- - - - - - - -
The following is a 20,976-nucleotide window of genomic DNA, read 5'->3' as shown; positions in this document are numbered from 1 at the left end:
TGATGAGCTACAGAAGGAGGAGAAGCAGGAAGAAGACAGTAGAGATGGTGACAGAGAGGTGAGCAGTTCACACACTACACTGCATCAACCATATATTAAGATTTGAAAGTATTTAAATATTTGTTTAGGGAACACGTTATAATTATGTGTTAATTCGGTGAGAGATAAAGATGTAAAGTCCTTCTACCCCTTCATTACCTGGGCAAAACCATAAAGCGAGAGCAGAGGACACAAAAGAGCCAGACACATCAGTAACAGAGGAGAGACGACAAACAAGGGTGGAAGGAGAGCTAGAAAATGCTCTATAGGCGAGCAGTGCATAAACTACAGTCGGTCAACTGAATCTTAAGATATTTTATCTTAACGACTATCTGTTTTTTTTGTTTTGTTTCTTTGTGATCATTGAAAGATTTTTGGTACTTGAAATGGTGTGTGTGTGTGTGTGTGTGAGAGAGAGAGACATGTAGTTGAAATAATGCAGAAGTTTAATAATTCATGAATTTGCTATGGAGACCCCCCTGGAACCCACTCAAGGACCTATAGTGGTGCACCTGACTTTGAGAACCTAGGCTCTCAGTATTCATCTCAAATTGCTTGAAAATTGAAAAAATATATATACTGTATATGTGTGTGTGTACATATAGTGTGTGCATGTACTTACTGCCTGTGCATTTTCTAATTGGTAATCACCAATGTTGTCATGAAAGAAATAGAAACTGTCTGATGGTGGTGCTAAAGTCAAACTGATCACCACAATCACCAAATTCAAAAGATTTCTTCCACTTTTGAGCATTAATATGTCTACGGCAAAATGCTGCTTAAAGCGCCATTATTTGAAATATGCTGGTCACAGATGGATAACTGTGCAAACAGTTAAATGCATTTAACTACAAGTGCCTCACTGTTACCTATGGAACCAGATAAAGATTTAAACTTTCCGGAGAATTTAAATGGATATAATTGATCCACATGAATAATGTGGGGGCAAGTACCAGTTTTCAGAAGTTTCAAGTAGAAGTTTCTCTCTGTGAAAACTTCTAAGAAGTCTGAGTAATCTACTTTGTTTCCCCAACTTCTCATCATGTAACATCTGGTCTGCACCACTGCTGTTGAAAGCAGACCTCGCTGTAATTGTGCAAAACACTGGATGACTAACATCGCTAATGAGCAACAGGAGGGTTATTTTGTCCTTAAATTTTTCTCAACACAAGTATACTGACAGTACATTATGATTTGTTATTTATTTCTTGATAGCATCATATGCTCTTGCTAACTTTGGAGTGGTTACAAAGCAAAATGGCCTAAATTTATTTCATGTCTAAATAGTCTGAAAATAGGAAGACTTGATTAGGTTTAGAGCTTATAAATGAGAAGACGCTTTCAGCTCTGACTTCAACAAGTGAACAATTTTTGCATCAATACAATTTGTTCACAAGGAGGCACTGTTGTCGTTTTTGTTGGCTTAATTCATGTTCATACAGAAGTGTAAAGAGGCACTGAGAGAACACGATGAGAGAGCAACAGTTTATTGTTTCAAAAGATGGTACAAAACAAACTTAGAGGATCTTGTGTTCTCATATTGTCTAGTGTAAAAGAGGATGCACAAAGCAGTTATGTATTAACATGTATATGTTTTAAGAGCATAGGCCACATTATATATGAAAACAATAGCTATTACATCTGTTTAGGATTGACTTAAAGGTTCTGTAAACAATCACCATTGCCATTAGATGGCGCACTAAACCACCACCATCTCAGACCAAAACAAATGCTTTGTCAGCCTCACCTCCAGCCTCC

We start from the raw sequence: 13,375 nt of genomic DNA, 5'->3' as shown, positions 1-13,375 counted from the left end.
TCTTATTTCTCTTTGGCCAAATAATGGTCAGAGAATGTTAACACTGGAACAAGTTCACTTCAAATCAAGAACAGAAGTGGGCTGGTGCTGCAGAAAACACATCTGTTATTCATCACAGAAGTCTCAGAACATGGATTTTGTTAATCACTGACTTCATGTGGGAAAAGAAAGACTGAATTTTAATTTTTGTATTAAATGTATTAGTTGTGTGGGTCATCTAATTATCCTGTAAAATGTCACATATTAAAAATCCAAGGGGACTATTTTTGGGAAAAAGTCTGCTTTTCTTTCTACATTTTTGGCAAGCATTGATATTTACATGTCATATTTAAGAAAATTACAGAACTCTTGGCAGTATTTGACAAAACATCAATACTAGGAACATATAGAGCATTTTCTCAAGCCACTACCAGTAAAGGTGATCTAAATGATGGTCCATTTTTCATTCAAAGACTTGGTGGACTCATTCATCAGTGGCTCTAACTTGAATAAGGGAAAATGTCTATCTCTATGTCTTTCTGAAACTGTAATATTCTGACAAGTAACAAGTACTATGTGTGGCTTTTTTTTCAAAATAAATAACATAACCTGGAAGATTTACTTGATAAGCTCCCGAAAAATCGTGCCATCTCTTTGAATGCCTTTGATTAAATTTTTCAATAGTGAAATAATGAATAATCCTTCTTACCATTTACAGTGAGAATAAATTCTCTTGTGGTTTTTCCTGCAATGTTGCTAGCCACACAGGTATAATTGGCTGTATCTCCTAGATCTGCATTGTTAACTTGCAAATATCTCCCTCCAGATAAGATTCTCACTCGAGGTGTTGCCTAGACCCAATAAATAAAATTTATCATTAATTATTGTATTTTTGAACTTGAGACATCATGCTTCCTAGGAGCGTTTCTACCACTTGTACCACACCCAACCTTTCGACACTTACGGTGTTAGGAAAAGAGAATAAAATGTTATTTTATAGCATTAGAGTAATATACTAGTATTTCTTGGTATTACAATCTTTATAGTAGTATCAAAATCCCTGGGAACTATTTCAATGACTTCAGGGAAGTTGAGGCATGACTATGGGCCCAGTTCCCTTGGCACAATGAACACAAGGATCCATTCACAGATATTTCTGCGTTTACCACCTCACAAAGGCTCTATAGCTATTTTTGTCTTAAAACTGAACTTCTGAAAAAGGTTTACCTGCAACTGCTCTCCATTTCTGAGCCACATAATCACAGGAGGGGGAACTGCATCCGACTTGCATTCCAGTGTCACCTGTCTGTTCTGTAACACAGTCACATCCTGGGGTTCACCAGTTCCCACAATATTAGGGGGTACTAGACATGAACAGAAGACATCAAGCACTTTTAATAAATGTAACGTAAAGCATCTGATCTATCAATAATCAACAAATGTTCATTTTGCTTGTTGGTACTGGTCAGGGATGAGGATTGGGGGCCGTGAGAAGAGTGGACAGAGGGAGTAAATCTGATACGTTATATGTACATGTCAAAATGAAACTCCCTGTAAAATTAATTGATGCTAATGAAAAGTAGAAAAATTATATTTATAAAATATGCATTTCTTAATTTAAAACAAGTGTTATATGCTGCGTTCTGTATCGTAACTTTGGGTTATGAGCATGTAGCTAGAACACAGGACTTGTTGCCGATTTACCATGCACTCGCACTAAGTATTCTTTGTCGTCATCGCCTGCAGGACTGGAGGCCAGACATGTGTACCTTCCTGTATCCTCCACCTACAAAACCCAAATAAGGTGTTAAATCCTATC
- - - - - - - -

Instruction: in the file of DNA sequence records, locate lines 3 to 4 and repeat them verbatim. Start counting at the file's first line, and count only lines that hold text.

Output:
We start from the raw sequence: 13,375 nt of genomic DNA, 5'->3' as shown, positions 1-13,375 counted from the left end.
TCTTATTTCTCTTTGGCCAAATAATGGTCAGAGAATGTTAACACTGGAACAAGTTCACTTCAAATCAAGAACAGAAGTGGGCTGGTGCTGCAGAAAACACATCTGTTATTCATCACAGAAGTCTCAGAACATGGATTTTGTTAATCACTGACTTCATGTGGGAAAAGAAAGACTGAATTTTAATTTTTGTATTAAATGTATTAGTTGTGTGGGTCATCTAATTATCCTGTAAAATGTCACATATTAAAAATCCAAGGGGACTATTTTTGGGAAAAAGTCTGCTTTTCTTTCTACATTTTTGGCAAGCATTGATATTTACATGTCATATTTAAGAAAATTACAGAACTCTTGGCAGTATTTGACAAAACATCAATACTAGGAACATATAGAGCATTTTCTCAAGCCACTACCAGTAAAGGTGATCTAAATGATGGTCCATTTTTCATTCAAAGACTTGGTGGACTCATTCATCAGTGGCTCTAACTTGAATAAGGGAAAATGTCTATCTCTATGTCTTTCTGAAACTGTAATATTCTGACAAGTAACAAGTACTATGTGTGGCTTTTTTTTCAAAATAAATAACATAACCTGGAAGATTTACTTGATAAGCTCCCGAAAAATCGTGCCATCTCTTTGAATGCCTTTGATTAAATTTTTCAATAGTGAAATAATGAATAATCCTTCTTACCATTTACAGTGAGAATAAATTCTCTTGTGGTTTTTCCTGCAATGTTGCTAGCCACACAGGTATAATTGGCTGTATCTCCTAGATCTGCATTGTTAACTTGCAAATATCTCCCTCCAGATAAGATTCTCACTCGAGGTGTTGCCTAGACCCAATAAATAAAATTTATCATTAATTATTGTATTTTTGAACTTGAGACATCATGCTTCCTAGGAGCGTTTCTACCACTTGTACCACACCCAACCTTTCGACACTTACGGTGTTAGGAAAAGAGAATAAAATGTTATTTTATAGCATTAGAGTAATATACTAGTATTTCTTGGTATTACAATCTTTATAGTAGTATCAAAATCCCTGGGAACTATTTCAATGACTTCAGGGAAGTTGAGGCATGACTATGGGCCCAGTTCCCTTGGCACAATGAACACAAGGATCCATTCACAGATATTTCTGCGTTTACCACCTCACAAAGGCTCTATAGCTATTTTTGTCTTAAAACTGAACTTCTGAAAAAGGTTTACCTGCAACTGCTCTCCATTTCTGAGCCACATAATCACAGGAGGGGGAACTGCATCCGACTTGCATTCCAGTGTCACCTGTCTGTTCTGTAACACAGTCACATCCTGGGGTTCACCAGTTCCCACAATATTAGGGGGTACTAGACATGAACAGAAGACATCAAGCACTTTTAATAAATGTAACGTAAAGCATCTGATCTATCAATAATCAACAAATGTTCATTTTGCTTGTTGGTACTGGTCAGGGATGAGGATTGGGGGCCGTGAGAAGAGTGGACAGAGGGAGTAAATCTGATACGTTATATGTACATGTCAAAATGAAACTCCCTGTAAAATTAATTGATGCTAATGAAAAGTAGAAAAATTATATTTATAAAATATGCATTTCTTAATTTAAAACAAGTGTTATATGCTGCGTTCTGTATCGTAACTTTGGGTTATGAGCATGTAGCTAGAACACAGGACTTGTTGCCGATTTACCATGCACTCGCACTAAGTATTCTTTGTCGTCATCGCCTGCAGGACTGGAGGCCAGACATGTGTACCTTCCTGTATCCTCCACCTACAAAACCCAAATAAGGTGTTAAATCCTATC